The reaction of putative conservatives to the publication of Allan Bloom’s The Closing of the American Mind in 1987 was symptomatic of deep intellectual confusion. They treated the book as a defense of the American political tradition and the values of Western civilization—as a work of conservative thought. Some of these conservatives may have based their assessment only on excerpts from the book in which Bloom criticized spineless academic administrators and the drug and rock culture, but not even these sections were a clear indication of conservatism. Sentiments of this kind could have been expressed by people ranging from moderate liberals to communists and reactionaries. Although some on the left attacked the book, it was very different from its reputation among supposed conservatives. Curiously, it did not make them suspicious that a book by one of their own should receive an extraordinary amount of attention and be treated with high respect in places where conservative ideas were ordinarily disdained.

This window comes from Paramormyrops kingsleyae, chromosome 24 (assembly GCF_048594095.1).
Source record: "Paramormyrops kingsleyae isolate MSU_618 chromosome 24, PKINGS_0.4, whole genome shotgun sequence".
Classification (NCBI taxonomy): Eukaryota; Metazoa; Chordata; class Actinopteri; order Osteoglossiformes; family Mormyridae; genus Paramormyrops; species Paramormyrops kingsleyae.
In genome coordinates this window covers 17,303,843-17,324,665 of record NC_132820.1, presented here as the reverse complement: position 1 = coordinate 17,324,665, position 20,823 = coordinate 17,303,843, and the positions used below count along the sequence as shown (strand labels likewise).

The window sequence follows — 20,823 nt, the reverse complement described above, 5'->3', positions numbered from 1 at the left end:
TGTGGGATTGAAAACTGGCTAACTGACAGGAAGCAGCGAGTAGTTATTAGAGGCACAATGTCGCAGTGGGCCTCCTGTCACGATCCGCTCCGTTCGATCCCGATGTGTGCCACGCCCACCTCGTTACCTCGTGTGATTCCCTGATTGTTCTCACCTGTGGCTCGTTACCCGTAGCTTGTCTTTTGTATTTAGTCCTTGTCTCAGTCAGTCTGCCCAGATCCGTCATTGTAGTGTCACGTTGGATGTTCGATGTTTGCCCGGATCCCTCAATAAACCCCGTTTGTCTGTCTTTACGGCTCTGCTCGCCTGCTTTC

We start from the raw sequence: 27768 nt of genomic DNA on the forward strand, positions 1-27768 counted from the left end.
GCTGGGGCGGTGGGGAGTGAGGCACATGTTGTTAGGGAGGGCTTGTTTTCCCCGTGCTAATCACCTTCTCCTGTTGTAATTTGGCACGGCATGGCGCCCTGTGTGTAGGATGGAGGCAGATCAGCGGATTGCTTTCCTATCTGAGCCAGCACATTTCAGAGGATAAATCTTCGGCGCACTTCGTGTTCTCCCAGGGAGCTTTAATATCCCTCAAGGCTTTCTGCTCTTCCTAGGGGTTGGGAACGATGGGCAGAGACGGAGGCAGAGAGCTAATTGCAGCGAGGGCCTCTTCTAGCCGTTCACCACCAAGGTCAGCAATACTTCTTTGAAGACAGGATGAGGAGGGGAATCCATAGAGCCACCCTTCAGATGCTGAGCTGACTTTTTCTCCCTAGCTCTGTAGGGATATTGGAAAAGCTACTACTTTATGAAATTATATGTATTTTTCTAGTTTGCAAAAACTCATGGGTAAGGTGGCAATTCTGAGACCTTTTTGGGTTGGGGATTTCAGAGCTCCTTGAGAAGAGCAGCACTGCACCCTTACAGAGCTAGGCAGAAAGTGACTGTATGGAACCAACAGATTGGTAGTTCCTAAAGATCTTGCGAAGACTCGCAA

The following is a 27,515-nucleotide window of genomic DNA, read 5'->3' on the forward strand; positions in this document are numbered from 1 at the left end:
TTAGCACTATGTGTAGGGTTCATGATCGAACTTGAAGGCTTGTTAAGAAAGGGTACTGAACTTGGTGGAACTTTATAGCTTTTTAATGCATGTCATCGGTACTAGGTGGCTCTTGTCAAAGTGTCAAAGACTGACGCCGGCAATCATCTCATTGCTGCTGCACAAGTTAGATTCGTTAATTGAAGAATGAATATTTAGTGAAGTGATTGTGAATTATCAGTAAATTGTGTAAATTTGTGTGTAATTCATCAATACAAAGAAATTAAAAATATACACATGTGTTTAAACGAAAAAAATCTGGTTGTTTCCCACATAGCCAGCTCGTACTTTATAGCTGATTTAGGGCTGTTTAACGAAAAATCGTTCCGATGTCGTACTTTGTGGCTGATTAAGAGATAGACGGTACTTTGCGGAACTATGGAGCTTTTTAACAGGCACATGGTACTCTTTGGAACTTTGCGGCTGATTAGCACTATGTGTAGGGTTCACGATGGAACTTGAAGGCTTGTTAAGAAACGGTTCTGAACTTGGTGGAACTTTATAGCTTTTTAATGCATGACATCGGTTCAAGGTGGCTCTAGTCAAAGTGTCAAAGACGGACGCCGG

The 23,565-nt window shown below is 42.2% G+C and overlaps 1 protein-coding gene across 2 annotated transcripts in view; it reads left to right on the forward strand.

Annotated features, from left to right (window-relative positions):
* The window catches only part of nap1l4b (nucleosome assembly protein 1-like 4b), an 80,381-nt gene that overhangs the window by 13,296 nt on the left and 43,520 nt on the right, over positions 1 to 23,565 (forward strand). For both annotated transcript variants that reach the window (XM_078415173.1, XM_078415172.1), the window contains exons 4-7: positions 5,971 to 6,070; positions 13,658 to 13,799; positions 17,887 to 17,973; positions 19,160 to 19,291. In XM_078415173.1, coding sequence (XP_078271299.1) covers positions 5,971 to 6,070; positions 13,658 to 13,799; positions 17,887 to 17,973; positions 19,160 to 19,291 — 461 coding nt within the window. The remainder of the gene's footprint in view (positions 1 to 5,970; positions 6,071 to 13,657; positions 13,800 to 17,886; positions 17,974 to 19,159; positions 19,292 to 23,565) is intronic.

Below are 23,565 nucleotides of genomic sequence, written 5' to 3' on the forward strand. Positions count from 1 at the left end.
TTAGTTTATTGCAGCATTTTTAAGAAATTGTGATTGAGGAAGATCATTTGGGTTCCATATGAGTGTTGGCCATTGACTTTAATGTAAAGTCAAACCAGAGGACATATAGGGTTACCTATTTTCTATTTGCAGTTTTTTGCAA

When Modern Age invited this writer to contribute to a symposium on The Closing of the American Mind, I tried to show that it was not a defense of the traditional American mind with its classical, Christian, and British lineage and resonances, but was largely a defense of the Enlightenment mind. What Bloom bewailed was that the Enlightenment mind, which he rather loosely and arbitrarily equated with the American mind, was closing. That mind was being threatened, he argued, by the more extreme radicalism in American universities and elsewhere that had earlier manifested itself in the New Left and counterculture of the late 1960s and early ’70s. According to Bloom, this extremism had roots in certain European, especially German, intellectual currents. In typical Straussian fashion, Bloom obfuscated by implying a connection between the Enlightenment he favored and the so-called “Ancients,” as he interpreted them. For instance, he treated Socrates as a kind of pre-Enlightenment figure.
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